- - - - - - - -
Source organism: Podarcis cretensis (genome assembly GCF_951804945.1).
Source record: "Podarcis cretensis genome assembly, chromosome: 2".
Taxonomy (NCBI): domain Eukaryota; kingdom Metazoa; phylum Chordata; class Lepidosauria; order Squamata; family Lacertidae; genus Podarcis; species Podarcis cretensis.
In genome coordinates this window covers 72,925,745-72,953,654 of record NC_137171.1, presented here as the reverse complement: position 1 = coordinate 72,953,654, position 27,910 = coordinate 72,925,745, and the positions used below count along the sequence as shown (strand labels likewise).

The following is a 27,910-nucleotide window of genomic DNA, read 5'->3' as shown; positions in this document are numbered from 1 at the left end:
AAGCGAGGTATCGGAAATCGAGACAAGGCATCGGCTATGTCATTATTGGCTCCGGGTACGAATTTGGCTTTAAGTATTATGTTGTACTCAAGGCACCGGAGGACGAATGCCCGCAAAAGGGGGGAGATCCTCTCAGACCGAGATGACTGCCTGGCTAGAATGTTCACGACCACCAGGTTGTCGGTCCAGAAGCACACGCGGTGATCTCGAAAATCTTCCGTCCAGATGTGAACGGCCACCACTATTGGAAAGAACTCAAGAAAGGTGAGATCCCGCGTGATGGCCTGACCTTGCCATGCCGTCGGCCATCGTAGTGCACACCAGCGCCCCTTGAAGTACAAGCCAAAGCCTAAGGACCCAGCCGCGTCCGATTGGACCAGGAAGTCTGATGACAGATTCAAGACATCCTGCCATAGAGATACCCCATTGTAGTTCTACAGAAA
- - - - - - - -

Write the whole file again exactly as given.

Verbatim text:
Source organism: Podarcis cretensis (genome assembly GCF_951804945.1).
Source record: "Podarcis cretensis genome assembly, chromosome: 2".
Taxonomy (NCBI): domain Eukaryota; kingdom Metazoa; phylum Chordata; class Lepidosauria; order Squamata; family Lacertidae; genus Podarcis; species Podarcis cretensis.
In genome coordinates this window covers 72,925,745-72,953,654 of record NC_137171.1, presented here as the reverse complement: position 1 = coordinate 72,953,654, position 27,910 = coordinate 72,925,745, and the positions used below count along the sequence as shown (strand labels likewise).

The following is a 27,910-nucleotide window of genomic DNA, read 5'->3' as shown; positions in this document are numbered from 1 at the left end:
AAGCGAGGTATCGGAAATCGAGACAAGGCATCGGCTATGTCATTATTGGCTCCGGGTACGAATTTGGCTTTAAGTATTATGTTGTACTCAAGGCACCGGAGGACGAATGCCCGCAAAAGGGGGGAGATCCTCTCAGACCGAGATGACTGCCTGGCTAGAATGTTCACGACCACCAGGTTGTCGGTCCAGAAGCACACGCGGTGATCTCGAAAATCTTCCGTCCAGATGTGAACGGCCACCACTATTGGAAAGAACTCAAGAAAGGTGAGATCCCGCGTGATGGCCTGACCTTGCCATGCCGTCGGCCATCGTAGTGCACACCAGCGCCCCTTGAAGTACAAGCCAAAGCCTAAGGACCCAGCCGCGTCCGATTGGACCAGGAAGTCTGATGACAGATTCAAGACATCCTGCCATAGAGATACCCCATTGTAGTTCTACAGAAA